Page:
FORBES: There is a high demand for it. In fact, the most recent one that we did was a huge success. We did an interpretation for "We're Going to be Friends" by the White Stripes. And that got tremendous response from everywhere. The music video was on "Good Morning America" and the "Today Show" and so many different things. And the White Stripes posted it on their website. They posted it on Facebook. They posted it on Twitter. They shared it with everybody that they know. So, it was the first time that we've had an artist actually really help us. And I think that so many of these artists should have their videos interpreted into American Sign Language and work with D-PAN, with the Deaf Professional Artist Network. Because that's what we want. We want to share your music with a community of 30 million people. I mean, that's how many people are missing out on your material, and that's a huge audience.
SIMON: Let me ask you about your friend Marshall Mathers. Do you call him Marshall or Eminem?
FORBES: It depends on the time of day.
SIMON: Or Mr. Mathers, I suppose. You guys are both proudly Detroiters, and a lot of people across the country are really rooting for Detroit. What's it mean to you to be a musician from Detroit?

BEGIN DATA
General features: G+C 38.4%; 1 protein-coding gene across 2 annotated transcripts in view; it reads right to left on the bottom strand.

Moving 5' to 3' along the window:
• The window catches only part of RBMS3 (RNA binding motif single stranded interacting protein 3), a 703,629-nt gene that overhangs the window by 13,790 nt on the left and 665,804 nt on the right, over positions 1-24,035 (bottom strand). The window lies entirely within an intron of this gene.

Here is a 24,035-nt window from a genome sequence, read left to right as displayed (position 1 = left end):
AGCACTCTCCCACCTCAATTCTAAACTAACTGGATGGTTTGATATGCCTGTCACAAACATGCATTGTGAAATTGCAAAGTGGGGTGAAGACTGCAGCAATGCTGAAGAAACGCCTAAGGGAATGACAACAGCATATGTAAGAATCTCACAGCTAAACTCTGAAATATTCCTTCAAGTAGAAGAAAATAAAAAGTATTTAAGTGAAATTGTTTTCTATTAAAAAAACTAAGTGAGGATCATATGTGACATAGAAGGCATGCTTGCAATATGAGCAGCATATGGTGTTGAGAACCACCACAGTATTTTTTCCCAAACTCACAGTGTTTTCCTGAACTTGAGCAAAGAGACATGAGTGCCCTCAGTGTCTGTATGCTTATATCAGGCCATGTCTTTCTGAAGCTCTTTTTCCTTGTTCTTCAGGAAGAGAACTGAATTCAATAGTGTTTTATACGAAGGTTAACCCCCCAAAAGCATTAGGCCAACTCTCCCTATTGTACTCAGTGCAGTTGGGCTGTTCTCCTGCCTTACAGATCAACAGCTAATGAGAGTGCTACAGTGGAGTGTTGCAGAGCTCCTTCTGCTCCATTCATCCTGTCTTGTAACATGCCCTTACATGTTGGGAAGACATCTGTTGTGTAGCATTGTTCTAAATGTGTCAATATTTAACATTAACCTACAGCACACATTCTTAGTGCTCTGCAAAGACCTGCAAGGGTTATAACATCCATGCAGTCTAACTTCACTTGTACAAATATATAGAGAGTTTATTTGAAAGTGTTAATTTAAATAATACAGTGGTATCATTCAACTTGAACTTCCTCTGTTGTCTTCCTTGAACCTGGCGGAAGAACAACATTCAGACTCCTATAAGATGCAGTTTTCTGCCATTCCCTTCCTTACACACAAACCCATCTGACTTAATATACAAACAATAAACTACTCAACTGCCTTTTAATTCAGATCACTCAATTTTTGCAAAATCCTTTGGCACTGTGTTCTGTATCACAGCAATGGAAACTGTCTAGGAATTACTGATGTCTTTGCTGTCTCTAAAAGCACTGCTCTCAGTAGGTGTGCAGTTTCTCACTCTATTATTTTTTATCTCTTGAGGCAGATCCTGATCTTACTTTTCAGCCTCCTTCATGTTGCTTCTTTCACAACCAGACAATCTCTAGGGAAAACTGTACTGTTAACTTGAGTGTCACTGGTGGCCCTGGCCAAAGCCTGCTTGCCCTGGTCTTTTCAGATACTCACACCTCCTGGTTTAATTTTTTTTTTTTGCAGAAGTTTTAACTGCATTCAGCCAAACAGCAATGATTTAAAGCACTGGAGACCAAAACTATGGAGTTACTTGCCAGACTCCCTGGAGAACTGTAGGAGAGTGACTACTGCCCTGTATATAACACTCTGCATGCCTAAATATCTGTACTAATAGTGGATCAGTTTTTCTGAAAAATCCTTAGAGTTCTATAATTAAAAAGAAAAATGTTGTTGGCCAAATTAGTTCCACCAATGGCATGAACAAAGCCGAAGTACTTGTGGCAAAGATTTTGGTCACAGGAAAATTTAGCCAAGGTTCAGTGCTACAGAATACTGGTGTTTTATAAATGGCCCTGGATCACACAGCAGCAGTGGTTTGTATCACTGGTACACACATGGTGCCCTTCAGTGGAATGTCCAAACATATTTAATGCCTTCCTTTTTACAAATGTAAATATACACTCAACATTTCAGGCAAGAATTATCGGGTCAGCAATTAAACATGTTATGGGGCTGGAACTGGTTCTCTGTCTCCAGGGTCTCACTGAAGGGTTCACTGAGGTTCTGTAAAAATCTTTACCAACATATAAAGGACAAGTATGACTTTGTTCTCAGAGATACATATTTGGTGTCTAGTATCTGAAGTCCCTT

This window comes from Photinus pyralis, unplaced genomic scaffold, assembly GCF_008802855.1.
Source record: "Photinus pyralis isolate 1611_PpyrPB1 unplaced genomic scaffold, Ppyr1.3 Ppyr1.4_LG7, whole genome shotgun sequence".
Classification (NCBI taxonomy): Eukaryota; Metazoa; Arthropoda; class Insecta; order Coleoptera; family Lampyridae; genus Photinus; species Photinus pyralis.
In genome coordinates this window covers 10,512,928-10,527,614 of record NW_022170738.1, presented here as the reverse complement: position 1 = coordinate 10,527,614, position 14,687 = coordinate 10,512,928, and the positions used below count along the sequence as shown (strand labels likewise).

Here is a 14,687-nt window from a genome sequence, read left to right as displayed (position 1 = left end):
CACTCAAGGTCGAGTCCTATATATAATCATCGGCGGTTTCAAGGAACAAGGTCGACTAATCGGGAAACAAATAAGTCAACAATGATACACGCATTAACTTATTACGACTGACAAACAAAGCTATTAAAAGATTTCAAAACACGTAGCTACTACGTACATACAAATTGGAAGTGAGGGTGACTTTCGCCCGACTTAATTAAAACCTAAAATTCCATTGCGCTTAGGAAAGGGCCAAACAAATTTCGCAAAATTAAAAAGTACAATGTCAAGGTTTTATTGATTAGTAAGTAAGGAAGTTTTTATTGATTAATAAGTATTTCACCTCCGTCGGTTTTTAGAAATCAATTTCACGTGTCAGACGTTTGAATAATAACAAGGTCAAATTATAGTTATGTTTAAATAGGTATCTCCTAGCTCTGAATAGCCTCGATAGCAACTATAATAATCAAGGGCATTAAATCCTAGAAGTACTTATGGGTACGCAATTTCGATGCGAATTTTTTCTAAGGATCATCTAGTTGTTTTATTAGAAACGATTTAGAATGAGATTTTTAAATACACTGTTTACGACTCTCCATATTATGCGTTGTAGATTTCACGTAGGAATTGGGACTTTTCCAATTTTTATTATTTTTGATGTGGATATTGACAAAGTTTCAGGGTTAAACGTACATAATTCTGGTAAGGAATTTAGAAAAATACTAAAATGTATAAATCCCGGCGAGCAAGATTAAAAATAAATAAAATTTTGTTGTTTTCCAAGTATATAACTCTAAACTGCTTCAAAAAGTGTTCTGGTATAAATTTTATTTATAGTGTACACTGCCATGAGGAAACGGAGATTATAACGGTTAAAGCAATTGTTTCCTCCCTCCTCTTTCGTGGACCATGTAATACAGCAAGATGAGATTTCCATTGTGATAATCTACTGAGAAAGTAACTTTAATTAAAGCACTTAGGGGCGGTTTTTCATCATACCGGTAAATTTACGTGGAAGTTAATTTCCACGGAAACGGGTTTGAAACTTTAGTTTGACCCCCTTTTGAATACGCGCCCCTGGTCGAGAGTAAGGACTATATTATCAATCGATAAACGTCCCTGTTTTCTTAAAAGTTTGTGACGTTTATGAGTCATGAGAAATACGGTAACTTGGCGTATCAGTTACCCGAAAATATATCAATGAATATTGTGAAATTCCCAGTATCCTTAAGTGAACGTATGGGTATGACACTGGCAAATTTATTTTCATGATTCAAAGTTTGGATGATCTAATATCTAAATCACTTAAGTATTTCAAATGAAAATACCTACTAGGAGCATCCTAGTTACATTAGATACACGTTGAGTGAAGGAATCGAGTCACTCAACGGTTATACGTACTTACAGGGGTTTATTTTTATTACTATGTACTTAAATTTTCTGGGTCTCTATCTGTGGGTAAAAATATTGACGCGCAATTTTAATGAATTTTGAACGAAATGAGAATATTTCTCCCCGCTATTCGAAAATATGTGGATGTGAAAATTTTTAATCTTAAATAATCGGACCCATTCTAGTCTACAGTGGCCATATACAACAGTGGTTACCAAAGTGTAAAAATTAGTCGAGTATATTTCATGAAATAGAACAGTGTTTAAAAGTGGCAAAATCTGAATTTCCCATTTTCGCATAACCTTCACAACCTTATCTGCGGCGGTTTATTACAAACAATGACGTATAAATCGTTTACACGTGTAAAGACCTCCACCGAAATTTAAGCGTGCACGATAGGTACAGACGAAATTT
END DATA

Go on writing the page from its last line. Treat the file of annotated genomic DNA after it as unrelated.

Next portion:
FORBES: I'm proud to be from Detroit. I'm proud to be from a city that embraces music. I mean, we have everything from Motown to Ted Nugent to Eminem to Kid Rock to Uncle Kracker to Alice Cooper. I mean, there's so many musicians that have come from this town and I'm proud to be from here. I travel around the country and so many people always ask me are you from New York City? And I'm like, uh, no. Are you from L.A.? No. Where you from? Detroit. The looks on their faces are always, like, no way, seriously? And I'm like, yeah. I can go on and on all day about this but I love Detroit.
SIMON: Sean Forbes. His new CD and DVD set is called "Perfect Imperfection." He joined us from the studios of WDET, very proudly in Detroit. Mr. Forbes, thanks so much.
FORBES: Thank you. I appreciate it.
(SOUNDBITE OF SONG)
FORBES: (Singing) I'd rather not hear, rather not listen, I'm the perfect imperfection, never be restricted. Ah-ha (unintelligible) I'm so, so (unintelligible). I've got them talking about but I'm not talking back, a (unintelligible).
SIMON: This is WEEKEND EDITION from NPR News. I'm Scott Simon. Transcript provided by NPR, Copyright National Public Radio.